million packets per second.42 The attacks lasted from anywhere between one to 10 hours, and originated in as diverse of countries as Egypt, Peru, and Russia.
The cyber attack on Estonia is not the first time that DDOS attacks have been used against a country. The “Apolo Ohno” controversy at the 2002 Salt Lake City Olympics resulted in several U.S.-based servers being hit from machines that appeared to be based in South Korea.43 Another episode involved the so-called “Titan Rain” series of cyber attacks on U.S. computer systems ongoing since 2003. These attacks were believed by the SANS Institute, a computer security training company, to be Chinese in origin and were the result of military hackers trying to garner information on U.S. defense systems.44 While the so-called “Solar Sunrise” attack involved a 1998 breach of the DOD computer systems, hidden through United Arab Emirates accounts. Yet it was not the UAE behind the attacks, but an Israeli teenager and two high school students from Cloverdale, California.45 During the Kosovo Crisis, three days after NATO bombings on March 30, 1999, hackers initiated a coordinated program to disrupt NATO’s email
42 A packet is the unit of data that is routed between an origin and a destination on the Internet. When any file is sent on the Internet, the Transmission Control Protocol (TCP) layer of TCP/IP divides the file into “packets” of an efficient size for routing. Each of these packets is separately numbered and includes the Internet address of the destination. The individual packets for a given file may travel different routes through the Internet. When they have all arrived, they are reassembled into the original file. Definition from Whatis.com, available at: . Last visited: 4/18/2008.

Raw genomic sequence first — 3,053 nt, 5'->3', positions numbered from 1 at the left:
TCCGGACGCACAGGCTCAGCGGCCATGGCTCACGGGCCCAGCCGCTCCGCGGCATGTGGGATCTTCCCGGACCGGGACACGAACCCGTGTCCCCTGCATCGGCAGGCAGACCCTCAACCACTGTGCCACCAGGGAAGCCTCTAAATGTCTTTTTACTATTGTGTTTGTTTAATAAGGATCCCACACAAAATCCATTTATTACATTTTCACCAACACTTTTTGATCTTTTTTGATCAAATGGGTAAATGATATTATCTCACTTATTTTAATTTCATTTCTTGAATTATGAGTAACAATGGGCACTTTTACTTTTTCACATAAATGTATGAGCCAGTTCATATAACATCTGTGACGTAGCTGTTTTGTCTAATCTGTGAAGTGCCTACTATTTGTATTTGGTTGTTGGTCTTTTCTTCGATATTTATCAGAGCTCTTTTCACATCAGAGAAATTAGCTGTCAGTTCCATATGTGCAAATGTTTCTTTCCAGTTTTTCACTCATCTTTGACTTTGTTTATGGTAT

43 In 2002 at the Salt Lake City Games, Ohno won the gold medal in the 1,500-meter speed-skating race after South Korean Kim Dong-Sung was disqualified; soon after, several United States-based servers were hit with a DDOS. Robert Vamosi, Cyberattack in Estonia – what it really means, CNETnews.com, May 29, 2007.
45 Solar Sunrise was a series of DOD computer networks attacks which occurred from 1-26 February 1998. The attack pattern was indicative of a preparation for a follow-on attack on the DII. DOD unclassified networked computers were attacked using a well-known operating system vulnerability. The attackers followed the same attack profile: (a) probing to determine if the vulnerability exists, (b) exploiting the vulnerability, (c) implanting a program (sniffer) to gather data, and (d) returning later to retrieve the collected data. At least eleven attacks followed the same profile on Air Force, Navy, and Marine Corps computers worldwide. Attacks were widespread and appeared to come from sites such as: Israel, the United Arab Emirates (UAE), France, Taiwan, and Germany. Porter Goss, An Introduction to the Impact of Information Technology on National Security, 9 Duke J. of Comp. & Int'l L. 391 (1999).